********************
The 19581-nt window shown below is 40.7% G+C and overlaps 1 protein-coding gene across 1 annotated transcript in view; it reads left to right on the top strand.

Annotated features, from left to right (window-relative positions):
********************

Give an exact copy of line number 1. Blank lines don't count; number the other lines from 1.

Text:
The 19581-nt window shown below is 40.7% G+C and overlaps 1 protein-coding gene across 1 annotated transcript in view; it reads left to right on the top strand.